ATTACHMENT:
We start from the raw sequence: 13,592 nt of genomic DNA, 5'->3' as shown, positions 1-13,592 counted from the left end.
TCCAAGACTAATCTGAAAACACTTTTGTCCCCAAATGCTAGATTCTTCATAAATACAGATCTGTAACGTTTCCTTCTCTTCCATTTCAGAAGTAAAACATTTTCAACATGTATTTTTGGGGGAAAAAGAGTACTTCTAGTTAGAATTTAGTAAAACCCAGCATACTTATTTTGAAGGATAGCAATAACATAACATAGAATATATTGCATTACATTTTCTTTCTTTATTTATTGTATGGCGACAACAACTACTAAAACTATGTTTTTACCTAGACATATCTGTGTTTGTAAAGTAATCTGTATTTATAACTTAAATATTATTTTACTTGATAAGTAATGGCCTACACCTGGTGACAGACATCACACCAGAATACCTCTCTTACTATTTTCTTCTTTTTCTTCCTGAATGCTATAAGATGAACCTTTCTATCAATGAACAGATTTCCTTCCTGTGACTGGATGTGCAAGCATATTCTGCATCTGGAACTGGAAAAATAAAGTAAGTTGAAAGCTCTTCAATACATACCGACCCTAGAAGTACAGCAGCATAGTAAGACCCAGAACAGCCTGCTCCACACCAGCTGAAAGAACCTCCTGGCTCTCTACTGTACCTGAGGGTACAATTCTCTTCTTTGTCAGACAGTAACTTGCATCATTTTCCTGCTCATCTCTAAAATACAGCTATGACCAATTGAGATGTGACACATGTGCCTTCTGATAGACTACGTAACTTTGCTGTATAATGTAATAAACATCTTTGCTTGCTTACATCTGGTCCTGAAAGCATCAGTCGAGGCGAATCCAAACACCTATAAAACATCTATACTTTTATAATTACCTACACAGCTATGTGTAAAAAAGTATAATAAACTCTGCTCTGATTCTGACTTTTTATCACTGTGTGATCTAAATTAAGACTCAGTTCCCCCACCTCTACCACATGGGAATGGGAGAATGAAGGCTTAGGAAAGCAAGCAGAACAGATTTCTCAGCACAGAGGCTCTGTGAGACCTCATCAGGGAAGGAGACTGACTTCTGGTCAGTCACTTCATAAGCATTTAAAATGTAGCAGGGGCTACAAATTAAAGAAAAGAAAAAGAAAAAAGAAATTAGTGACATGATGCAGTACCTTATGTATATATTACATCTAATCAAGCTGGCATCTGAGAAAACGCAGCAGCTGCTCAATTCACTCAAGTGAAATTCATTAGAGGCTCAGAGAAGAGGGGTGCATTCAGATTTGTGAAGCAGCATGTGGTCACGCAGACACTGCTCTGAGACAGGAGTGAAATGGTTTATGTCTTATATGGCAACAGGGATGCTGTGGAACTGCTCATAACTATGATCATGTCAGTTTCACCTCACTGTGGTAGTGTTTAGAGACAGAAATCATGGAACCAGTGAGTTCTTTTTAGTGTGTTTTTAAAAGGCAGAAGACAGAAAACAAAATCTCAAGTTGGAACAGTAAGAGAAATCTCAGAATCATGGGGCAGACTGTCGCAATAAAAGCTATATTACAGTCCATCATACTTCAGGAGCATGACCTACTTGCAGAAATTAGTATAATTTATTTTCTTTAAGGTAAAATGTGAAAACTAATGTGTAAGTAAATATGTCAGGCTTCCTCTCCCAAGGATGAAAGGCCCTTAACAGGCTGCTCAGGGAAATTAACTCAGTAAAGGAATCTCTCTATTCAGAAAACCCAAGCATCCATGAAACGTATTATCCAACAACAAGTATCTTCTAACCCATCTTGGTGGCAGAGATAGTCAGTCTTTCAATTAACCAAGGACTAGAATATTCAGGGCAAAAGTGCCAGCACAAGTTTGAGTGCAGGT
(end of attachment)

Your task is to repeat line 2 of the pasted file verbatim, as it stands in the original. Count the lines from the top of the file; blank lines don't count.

TCCAAGACTAATCTGAAAACACTTTTGTCCCCAAATGCTAGATTCTTCATAAATACAGATCTGTAACGTTTCCTTCTCTTCCATTTCAGAAGTAAAACATTTTCAACATGTATTTTTGGGGGAAAAAGAGTACTTCTAGTTAGAATTTAGTAAAACCCAGCATACTTATTTTGAAGGATAGCAATAACATAACATAGAATATATTGCATTACATTTTCTTTCTTTATTTATTGTATGGCGACAACAACTACTAAAACTATGTTTTTACCTAGACATATCTGTGTTTGTAAAGTAATCTGTATTTATAACTTAAATATTATTTTACTTGATAAGTAATGGCCTACACCTGGTGACAGACATCACACCAGAATACCTCTCTTACTATTTTCTTCTTTTTCTTCCTGAATGCTATAAGATGAACCTTTCTATCAATGAACAGATTTCCTTCCTGTGACTGGATGTGCAAGCATATTCTGCATCTGGAACTGGAAAAATAAAGTAAGTTGAAAGCTCTTCAATACATACCGACCCTAGAAGTACAGCAGCATAGTAAGACCCAGAACAGCCTGCTCCACACCAGCTGAAAGAACCTCCTGGCTCTCTACTGTACCTGAGGGTACAATTCTCTTCTTTGTCAGACAGTAACTTGCATCATTTTCCTGCTCATCTCTAAAATACAGCTATGACCAATTGAGATGTGACACATGTGCCTTCTGATAGACTACGTAACTTTGCTGTATAATGTAATAAACATCTTTGCTTGCTTACATCTGGTCCTGAAAGCATCAGTCGAGGCGAATCCAAACACCTATAAAACATCTATACTTTTATAATTACCTACACAGCTATGTGTAAAAAAGTATAATAAACTCTGCTCTGATTCTGACTTTTTATCACTGTGTGATCTAAATTAAGACTCAGTTCCCCCACCTCTACCACATGGGAATGGGAGAATGAAGGCTTAGGAAAGCAAGCAGAACAGATTTCTCAGCACAGAGGCTCTGTGAGACCTCATCAGGGAAGGAGACTGACTTCTGGTCAGTCACTTCATAAGCATTTAAAATGTAGCAGGGGCTACAAATTAAAGAAAAGAAAAAGAAAAAAGAAATTAGTGACATGATGCAGTACCTTATGTATATATTACATCTAATCAAGCTGGCATCTGAGAAAACGCAGCAGCTGCTCAATTCACTCAAGTGAAATTCATTAGAGGCTCAGAGAAGAGGGGTGCATTCAGATTTGTGAAGCAGCATGTGGTCACGCAGACACTGCTCTGAGACAGGAGTGAAATGGTTTATGTCTTATATGGCAACAGGGATGCTGTGGAACTGCTCATAACTATGATCATGTCAGTTTCACCTCACTGTGGTAGTGTTTAGAGACAGAAATCATGGAACCAGTGAGTTCTTTTTAGTGTGTTTTTAAAAGGCAGAAGACAGAAAACAAAATCTCAAGTTGGAACAGTAAGAGAAATCTCAGAATCATGGGGCAGACTGTCGCAATAAAAGCTATATTACAGTCCATCATACTTCAGGAGCATGACCTACTTGCAGAAATTAGTATAATTTATTTTCTTTAAGGTAAAATGTGAAAACTAATGTGTAAGTAAATATGTCAGGCTTCCTCTCCCAAGGATGAAAGGCCCTTAACAGGCTGCTCAGGGAAATTAACTCAGTAAAGGAATCTCTCTATTCAGAAAACCCAAGCATCCATGAAACGTATTATCCAACAACAAGTATCTTCTAACCCATCTTGGTGGCAGAGATAGTCAGTCTTTCAATTAACCAAGGACTAGAATATTCAGGGCAAAAGTGCCAGCACAAGTTTGAGTGCAGGT